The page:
I then made paper copies of the birds.  I colored in the wings with rainbow hues, cut them out and played with the placement.    This changed the design slightly, in terms of placement, so that had to be worked out before I marked the vine, or started the quilting.

Here are the two panels, side by side, with the beginnings of the quilting on the right side piece.  I also had marked where the vine was going before sandwiching the quilt with the batting and backing and machine quilting.  I decided early on, that because of the intricacy of the vine and all the houses, it would be much easier to quilt the background first, and then add the rest of the elements.

The next step was to fuse the vine, the houses, and the flowers into place.  The vine was tricky.  If I cut the fabric strips on the bias of the fabric, they will bend into curves if pulled slightly and ironed them into that shape.  It takes a little practice, but it is pretty easy.  It got a little confusing when I wanted some of the vines to go under the houses, and some to curl on top of the houses.

And if you are wondering....I am a Mistyfuse girl!  I just love the stuff.  I find it so easy to work with and so versatile.  One of the nicest qualities is that I could heat it slightly, pull it back up, put the house down, and then re-fuse it into place.  Also, you can tell from this step, that it doesn't look that good yet.  Have a little faith!  It will get there!  The quilting and the birds and the handstitching will pull it all together!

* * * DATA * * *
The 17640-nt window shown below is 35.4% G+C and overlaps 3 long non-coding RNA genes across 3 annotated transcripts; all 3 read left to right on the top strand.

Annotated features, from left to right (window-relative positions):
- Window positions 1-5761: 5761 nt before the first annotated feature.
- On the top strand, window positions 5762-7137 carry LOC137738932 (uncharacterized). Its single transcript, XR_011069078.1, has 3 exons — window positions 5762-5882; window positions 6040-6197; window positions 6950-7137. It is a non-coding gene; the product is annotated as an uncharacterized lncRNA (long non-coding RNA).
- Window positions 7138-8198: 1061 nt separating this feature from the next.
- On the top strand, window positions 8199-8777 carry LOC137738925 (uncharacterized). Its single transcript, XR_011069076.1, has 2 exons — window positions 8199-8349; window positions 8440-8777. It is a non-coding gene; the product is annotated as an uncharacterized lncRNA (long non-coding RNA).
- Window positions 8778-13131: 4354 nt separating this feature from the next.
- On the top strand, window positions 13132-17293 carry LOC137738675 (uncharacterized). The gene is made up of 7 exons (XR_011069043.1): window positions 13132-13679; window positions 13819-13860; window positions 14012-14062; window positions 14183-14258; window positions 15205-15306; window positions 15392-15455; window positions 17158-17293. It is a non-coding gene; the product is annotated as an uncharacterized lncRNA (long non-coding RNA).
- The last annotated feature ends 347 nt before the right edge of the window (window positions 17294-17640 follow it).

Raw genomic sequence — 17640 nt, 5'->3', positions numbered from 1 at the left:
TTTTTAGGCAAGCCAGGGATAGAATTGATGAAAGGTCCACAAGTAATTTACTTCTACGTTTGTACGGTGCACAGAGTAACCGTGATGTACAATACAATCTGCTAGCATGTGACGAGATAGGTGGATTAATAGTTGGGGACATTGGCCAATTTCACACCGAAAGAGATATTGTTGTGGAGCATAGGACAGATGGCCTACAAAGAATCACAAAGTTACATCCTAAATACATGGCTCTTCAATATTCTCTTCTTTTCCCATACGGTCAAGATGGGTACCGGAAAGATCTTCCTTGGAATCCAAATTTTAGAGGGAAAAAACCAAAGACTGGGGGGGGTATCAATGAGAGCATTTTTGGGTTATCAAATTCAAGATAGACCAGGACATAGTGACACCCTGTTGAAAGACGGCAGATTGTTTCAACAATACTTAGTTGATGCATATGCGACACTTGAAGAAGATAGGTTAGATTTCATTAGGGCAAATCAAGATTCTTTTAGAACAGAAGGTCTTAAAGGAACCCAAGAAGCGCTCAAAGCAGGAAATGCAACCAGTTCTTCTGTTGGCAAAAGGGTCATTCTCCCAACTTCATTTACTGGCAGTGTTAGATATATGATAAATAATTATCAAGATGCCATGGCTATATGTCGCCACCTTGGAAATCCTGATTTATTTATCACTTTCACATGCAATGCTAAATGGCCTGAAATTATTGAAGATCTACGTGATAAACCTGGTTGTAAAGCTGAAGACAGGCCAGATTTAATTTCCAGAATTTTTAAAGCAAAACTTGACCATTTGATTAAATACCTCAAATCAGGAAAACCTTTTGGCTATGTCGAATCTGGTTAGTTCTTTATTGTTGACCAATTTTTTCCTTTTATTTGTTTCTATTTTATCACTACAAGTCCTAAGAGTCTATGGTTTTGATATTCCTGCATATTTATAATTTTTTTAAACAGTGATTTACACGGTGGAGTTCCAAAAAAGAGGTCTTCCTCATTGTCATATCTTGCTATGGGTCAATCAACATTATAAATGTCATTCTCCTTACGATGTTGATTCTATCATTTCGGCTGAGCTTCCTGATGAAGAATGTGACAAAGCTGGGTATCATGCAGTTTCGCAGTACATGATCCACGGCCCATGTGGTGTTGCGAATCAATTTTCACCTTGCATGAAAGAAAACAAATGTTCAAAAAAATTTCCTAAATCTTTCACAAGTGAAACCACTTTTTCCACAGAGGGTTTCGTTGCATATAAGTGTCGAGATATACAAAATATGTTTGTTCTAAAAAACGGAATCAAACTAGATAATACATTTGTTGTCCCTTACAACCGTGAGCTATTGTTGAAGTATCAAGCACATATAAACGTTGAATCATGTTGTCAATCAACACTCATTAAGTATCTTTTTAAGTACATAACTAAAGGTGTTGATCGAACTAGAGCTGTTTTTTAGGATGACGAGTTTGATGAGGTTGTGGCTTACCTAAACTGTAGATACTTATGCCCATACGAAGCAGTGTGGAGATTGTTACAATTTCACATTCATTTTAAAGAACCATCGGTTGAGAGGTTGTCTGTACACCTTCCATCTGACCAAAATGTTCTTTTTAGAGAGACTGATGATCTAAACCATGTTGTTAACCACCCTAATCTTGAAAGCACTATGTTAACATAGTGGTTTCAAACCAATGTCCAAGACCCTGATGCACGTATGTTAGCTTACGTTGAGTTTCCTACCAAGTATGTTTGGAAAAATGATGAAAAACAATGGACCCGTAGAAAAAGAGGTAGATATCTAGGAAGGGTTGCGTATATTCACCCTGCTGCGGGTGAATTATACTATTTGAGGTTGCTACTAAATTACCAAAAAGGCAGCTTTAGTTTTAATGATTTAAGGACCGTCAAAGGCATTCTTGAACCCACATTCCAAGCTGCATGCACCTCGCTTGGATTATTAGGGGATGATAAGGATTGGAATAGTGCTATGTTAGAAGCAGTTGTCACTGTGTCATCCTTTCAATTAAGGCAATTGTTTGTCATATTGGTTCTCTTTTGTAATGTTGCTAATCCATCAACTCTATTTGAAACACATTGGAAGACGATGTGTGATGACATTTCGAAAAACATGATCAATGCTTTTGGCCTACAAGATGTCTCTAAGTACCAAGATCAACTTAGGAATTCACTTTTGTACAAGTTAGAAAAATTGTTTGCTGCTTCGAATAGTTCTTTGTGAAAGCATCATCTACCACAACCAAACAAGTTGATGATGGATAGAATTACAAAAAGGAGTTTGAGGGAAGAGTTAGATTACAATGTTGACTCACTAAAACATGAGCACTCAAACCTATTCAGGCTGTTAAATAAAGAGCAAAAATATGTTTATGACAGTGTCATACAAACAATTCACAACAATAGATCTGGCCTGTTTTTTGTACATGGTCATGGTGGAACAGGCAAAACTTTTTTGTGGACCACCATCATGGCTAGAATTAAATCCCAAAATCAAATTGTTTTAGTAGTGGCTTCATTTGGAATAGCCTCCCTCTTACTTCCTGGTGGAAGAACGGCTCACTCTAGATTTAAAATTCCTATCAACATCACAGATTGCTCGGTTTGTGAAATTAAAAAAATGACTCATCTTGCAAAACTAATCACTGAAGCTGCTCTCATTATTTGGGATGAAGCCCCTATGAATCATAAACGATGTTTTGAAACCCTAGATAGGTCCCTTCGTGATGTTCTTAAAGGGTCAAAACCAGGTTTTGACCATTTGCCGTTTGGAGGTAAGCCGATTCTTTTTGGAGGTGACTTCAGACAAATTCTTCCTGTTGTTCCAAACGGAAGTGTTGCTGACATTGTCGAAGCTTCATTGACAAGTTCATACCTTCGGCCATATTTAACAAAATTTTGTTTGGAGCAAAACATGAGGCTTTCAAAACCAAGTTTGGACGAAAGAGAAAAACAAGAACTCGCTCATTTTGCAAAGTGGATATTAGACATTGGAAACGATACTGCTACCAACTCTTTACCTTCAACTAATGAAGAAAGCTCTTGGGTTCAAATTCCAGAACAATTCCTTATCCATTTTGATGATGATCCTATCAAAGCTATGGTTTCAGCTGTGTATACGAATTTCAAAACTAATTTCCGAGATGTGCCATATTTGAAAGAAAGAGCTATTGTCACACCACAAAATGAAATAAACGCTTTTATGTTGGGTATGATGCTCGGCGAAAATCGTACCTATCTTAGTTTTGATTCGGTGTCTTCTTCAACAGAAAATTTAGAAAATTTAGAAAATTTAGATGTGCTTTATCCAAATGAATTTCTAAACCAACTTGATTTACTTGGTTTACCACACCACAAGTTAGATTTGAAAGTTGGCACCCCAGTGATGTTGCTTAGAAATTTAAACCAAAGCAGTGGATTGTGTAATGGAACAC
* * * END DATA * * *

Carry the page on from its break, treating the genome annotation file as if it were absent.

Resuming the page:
Next, I took a side step, and started making the birds.  Now the fun starts!  I just loved working with the birds and their polka dotted wings!  I don't have photos of all the steps, but briefly I will tell you that it involves, tracing a template of each of the bird parts, the body, the wing, and the tail.  Next, sew the right sides together, with batting in between.  Make a cut through the back fabric, and turn the whole assemblage right side out.  I usually put a piece of fused fabric along the cut on the back, like a band-aid.  Next is to machine quilt the little bird pieces (this is difficult).  I also use felt for the bird beak and the tail, and these are placed in the little pieced sections before they are stitched together.  I trim the felt to the right shape and size after turning them right side out.  And, then I paint the bird heads with black fabric paint.  Here is a small row of bird bodies, pinned to my design wall so that their heads can dry without touching anything.
After they dry, I paint the eyes.  Here they are with wings, and a little late at night when I was getting punchy from too much coffee and M & M's.
And with all their body parts, though not quilted yet. What a colorful little flock!! Lovely! and inspiring!

Back to the quilt panels, I machine quilt the vines and the houses.  And then pin the birds to the quilt looking for their final placement.  I briefly worried while making the birds, which ones would face right, and which would face left???  Then I realized, that it didn't matter.  I was making mirror imaged panels, so I would need one of each, for each bird!  Easy!
Last a few closeups before the final photos...
You will notice some hand stitched elements, which add softness, color and texture.  I also opted not to add bird legs.  The quilt  has so much going on, that I liked the simplicity of the birds without legs better.
The last step, adding the bright blue binding, hanging tubes on the back and a label!
I am happy to present, Rainbow Chickadees....
Thanks for stopping by!